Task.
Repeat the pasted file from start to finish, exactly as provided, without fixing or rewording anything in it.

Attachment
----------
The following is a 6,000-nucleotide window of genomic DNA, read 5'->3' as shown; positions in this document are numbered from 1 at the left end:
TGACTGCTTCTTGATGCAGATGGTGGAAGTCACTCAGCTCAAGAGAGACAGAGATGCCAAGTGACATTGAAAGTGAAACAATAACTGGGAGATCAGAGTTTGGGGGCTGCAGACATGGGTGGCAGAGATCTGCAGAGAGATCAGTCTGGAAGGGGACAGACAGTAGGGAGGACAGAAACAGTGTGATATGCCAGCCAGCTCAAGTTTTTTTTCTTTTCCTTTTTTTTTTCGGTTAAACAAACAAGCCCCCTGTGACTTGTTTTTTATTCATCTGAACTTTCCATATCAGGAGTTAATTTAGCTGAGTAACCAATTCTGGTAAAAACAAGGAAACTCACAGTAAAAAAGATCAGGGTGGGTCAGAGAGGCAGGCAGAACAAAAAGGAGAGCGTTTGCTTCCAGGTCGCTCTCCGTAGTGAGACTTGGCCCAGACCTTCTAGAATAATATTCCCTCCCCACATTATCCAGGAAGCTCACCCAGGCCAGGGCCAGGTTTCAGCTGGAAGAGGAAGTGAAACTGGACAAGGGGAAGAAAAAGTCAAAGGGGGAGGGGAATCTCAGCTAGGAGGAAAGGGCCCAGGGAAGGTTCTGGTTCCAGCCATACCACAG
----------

The following is a 6,000-nucleotide window of genomic DNA, read 5'->3' as shown; positions in this document are numbered from 1 at the left end:
TGACTGCTTCTTGATGCAGATGGTGGAAGTCACTCAGCTCAAGAGAGACAGAGATGCCAAGTGACATTGAAAGTGAAACAATAACTGGGAGATCAGAGTTTGGGGGCTGCAGACATGGGTGGCAGAGATCTGCAGAGAGATCAGTCTGGAAGGGGACAGACAGTAGGGAGGACAGAAACAGTGTGATATGCCAGCCAGCTCAAGTTTTTTTTCTTTTCCTTTTTTTTTTCGGTTAAACAAACAAGCCCCCTGTGACTTGTTTTTTATTCATCTGAACTTTCCATATCAGGAGTTAATTTAGCTGAGTAACCAATTCTGGTAAAAACAAGGAAACTCACAGTAAAAAAGATCAGGGTGGGTCAGAGAGGCAGGCAGAACAAAAAGGAGAGCGTTTGCTTCCAGGTCGCTCTCCGTAGTGAGACTTGGCCCAGACCTTCTAGAATAATATTCCCTCCCCACATTATCCAGGAAGCTCACCCAGGCCAGGGCCAGGTTTCAGCTGGAAGAGGAAGTGAAACTGGACAAGGGGAAGAAAAAGTCAAAGGGGGAGGGGAATCTCAGCTAGGAGGAAAGGGCCCAGGGAAGGTTCTGGTTCCAGCCATACCACAG